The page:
While the idea of dark matter has long fascinated scientists and amateur astronomers alike, no one has ever come close to understanding it, much less detecting and containing it. However, an international physics collaboration has planned an experiment to change that.
The second generation Large Underground Xenon experiment, called the LUX-ZEPLIN (LZ), is being led by University of California, Santa Barbara physicists.
The team will construct the largest dark matter detector in the world at a site a below ground in the Black Hills of South Dakota.
Since it was first hypothesized in 1932, dark matter has eluded characterisation. It makes up most of the matter in the universe, is void of light and affects the gravity of galaxies, but beyond that little else is known.
Scientists have theorized that dark matter is comprised of weakly interacting massive particles (WIMPS). To detect dark matter, scientists will focus on finding WIMPS.
The LZ detector will contain seven tonnes of active liquid xenon, a chemical element naturally occurring in small amounts in Earth’s atmosphere.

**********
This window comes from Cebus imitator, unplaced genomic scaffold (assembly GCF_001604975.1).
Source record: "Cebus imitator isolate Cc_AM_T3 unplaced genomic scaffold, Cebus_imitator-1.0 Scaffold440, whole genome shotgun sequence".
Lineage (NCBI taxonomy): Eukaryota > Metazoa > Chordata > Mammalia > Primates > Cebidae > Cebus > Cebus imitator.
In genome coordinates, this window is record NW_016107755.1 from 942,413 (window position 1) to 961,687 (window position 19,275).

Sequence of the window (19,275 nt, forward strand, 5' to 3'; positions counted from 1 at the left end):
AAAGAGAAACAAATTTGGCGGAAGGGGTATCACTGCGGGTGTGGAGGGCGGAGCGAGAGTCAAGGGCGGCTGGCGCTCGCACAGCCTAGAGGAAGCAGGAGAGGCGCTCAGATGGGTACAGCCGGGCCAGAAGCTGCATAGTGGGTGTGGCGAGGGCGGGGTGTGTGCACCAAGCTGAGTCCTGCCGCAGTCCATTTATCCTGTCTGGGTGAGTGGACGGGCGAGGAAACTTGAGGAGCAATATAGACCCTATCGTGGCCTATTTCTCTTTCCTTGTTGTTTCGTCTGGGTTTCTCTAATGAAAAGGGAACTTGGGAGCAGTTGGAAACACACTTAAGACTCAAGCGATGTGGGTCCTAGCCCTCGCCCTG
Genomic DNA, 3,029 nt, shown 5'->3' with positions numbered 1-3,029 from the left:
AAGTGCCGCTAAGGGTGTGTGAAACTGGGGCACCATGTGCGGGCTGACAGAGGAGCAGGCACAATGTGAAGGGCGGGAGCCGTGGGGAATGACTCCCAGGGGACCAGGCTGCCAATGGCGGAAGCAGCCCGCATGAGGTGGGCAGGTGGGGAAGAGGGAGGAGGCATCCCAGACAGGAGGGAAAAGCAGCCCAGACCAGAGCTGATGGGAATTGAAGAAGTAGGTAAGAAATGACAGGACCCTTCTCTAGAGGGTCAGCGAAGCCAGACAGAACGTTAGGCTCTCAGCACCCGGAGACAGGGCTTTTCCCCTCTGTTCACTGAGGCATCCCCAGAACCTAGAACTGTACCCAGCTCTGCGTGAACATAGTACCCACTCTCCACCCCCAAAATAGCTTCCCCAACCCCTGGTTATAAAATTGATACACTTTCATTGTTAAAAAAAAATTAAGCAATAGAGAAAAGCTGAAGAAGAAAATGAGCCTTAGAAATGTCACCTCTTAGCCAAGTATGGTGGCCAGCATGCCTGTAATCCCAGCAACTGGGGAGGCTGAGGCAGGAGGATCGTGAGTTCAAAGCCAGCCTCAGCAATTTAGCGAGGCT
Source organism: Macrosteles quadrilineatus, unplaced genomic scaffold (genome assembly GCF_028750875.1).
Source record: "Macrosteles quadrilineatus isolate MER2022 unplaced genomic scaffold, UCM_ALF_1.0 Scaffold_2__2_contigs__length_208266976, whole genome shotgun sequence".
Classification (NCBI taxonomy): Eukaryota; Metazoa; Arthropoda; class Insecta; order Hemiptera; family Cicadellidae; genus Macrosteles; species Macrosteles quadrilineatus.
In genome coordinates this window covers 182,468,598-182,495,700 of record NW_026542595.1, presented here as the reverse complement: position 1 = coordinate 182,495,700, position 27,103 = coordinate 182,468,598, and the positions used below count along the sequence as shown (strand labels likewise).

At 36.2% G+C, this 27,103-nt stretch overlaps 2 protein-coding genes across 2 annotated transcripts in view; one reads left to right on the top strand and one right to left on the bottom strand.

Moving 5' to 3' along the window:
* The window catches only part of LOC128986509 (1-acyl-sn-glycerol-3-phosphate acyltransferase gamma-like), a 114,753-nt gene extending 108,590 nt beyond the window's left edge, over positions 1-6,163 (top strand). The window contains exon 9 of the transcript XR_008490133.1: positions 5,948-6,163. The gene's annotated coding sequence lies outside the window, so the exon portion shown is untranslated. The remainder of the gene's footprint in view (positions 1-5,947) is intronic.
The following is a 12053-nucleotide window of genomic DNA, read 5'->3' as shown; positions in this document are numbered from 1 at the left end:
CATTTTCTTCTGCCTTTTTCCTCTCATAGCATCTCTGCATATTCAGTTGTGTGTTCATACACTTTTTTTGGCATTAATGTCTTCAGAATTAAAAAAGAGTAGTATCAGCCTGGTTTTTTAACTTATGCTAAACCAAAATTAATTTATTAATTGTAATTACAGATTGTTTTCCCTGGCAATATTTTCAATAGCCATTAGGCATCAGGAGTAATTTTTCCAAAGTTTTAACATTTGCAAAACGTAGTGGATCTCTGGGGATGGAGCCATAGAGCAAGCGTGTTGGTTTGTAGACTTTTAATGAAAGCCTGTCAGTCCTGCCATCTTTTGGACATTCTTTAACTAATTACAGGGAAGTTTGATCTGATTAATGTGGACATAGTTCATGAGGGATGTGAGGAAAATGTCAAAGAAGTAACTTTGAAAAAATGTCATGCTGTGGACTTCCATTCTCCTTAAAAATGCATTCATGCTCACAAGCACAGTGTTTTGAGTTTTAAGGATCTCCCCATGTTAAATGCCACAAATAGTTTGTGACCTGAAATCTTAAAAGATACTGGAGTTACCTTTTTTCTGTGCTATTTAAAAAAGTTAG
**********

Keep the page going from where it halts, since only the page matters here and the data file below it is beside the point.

When WIMPS collide with xenon atoms, they produce photons (light) and electrons, and these signals are precisely mapped by measuring their brightness.
However, these WIMP collisions do not happen frequently. Scientists hope that with this new, highly sensitive technology they will be able to record up to five events in three years.
“Our dream would be after about a year’s worth of data that there would be a signal of dark matter,” said UC Santa Barbara physics professor Harry Nelson, the leader of the LZ collaboration. “That’s how rare a dark matter event is.”
The assembly of the detector is no easy task, either. In addition to the liquid xenon, the outer part will contain 27 tonnes of scintillator liquid, a type of oil that becomes illuminated in the presence of neutrons and gamma rays. The detector will then be contained within a tank of water.
The experiment must be conducted deep underground to keep the detectors from exposure to cosmic rays, but radiation from the decay of elements in the detectors’ surroundings can still affect the accuracy of the results. The LZ detector will be equipped with extra layers of particle detection outside the liquid xenon to ensure reliability.
The LZ project will be funded by the Department of Energy and the National Science Foundation. Equipment building could begin in 2015, based on when the funding becomes available, with experiment operations beginning in 2018.
Perhaps by LZ’s conclusion, scientists will have shed some light on the seemingly unsolvable mystery of dark matter.
First body image courtesy of Matthew Kapust, Sanford Lab, second body image courtesy of the UC Santa Barbara Current.